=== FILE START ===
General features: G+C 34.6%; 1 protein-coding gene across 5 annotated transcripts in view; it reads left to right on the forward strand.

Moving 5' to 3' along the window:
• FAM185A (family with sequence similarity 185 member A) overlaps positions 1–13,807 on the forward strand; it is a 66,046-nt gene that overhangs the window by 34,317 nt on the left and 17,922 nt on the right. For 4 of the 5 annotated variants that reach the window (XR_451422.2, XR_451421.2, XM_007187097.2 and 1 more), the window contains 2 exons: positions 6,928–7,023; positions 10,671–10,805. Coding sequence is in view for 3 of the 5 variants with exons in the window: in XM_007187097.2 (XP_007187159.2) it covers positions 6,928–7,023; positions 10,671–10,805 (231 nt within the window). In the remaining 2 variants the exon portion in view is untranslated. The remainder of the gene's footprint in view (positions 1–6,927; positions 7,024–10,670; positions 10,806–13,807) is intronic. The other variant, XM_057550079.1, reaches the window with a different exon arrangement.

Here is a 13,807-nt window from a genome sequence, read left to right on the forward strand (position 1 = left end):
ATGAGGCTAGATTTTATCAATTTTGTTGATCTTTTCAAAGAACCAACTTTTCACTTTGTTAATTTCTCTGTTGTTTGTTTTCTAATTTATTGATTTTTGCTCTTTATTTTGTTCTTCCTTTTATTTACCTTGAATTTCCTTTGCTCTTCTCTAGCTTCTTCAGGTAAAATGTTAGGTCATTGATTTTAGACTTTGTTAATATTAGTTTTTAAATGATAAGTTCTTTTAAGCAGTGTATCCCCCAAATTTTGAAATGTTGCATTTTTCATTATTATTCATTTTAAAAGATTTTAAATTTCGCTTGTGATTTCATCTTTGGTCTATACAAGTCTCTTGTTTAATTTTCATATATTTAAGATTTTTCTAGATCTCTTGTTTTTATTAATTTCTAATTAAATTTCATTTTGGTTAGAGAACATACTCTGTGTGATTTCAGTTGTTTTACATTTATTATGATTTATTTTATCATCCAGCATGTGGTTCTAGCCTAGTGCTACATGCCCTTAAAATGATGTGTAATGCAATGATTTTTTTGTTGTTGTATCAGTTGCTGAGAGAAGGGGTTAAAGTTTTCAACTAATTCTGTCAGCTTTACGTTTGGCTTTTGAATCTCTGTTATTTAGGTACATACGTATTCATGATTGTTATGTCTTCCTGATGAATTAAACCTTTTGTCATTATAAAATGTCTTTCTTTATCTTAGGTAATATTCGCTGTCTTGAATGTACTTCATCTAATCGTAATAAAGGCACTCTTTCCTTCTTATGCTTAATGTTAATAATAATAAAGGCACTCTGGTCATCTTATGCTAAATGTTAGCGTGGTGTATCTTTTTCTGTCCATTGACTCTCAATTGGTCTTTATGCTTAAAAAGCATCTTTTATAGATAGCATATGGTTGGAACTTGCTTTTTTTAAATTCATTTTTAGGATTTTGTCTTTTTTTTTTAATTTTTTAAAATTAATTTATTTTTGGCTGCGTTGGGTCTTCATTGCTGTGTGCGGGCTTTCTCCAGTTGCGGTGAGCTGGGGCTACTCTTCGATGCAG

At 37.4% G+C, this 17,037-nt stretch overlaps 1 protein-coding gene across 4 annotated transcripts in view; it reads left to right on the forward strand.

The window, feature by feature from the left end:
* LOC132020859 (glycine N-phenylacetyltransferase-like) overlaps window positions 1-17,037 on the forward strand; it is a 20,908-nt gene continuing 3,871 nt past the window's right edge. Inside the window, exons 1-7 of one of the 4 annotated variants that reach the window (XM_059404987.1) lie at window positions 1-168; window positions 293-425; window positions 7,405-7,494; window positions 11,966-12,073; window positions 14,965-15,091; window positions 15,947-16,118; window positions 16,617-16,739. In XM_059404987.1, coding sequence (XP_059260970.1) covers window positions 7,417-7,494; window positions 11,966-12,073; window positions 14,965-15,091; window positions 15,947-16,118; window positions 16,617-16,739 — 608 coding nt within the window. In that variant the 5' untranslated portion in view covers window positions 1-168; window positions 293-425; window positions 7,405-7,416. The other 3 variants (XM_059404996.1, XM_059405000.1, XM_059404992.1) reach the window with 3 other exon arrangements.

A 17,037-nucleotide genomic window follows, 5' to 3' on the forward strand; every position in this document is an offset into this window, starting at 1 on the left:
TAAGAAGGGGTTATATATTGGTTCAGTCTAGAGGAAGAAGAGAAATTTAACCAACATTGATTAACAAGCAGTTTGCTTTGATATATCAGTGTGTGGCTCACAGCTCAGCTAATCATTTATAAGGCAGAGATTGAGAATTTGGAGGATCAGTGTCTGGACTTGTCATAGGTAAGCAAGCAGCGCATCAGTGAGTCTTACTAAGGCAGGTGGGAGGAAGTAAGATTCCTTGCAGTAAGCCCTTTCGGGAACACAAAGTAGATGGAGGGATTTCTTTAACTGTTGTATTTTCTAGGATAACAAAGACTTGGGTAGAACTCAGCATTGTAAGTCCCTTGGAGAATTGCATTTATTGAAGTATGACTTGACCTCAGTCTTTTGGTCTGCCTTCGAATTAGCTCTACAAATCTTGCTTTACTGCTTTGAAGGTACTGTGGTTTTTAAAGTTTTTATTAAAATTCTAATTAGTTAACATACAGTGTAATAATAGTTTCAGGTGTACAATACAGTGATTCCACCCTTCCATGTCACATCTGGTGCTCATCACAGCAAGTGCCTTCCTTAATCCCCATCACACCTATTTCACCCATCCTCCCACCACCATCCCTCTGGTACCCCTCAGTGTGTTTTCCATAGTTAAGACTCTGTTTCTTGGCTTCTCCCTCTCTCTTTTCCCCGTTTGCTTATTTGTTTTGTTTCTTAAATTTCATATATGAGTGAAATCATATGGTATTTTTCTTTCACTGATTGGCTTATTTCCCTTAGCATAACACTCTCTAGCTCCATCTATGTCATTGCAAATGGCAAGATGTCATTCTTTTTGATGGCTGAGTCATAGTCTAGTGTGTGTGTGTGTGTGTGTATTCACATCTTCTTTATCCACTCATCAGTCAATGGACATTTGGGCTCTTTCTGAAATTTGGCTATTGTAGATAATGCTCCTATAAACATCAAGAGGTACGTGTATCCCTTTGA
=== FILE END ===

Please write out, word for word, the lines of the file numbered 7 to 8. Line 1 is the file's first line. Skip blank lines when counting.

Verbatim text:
The window, feature by feature from the left end:
* LOC132020859 (glycine N-phenylacetyltransferase-like) overlaps window positions 1-17,037 on the forward strand; it is a 20,908-nt gene continuing 3,871 nt past the window's right edge. Inside the window, exons 1-7 of one of the 4 annotated variants that reach the window (XM_059404987.1) lie at window positions 1-168; window positions 293-425; window positions 7,405-7,494; window positions 11,966-12,073; window positions 14,965-15,091; window positions 15,947-16,118; window positions 16,617-16,739. In XM_059404987.1, coding sequence (XP_059260970.1) covers window positions 7,417-7,494; window positions 11,966-12,073; window positions 14,965-15,091; window positions 15,947-16,118; window positions 16,617-16,739 — 608 coding nt within the window. In that variant the 5' untranslated portion in view covers window positions 1-168; window positions 293-425; window positions 7,405-7,416. The other 3 variants (XM_059404996.1, XM_059405000.1, XM_059404992.1) reach the window with 3 other exon arrangements.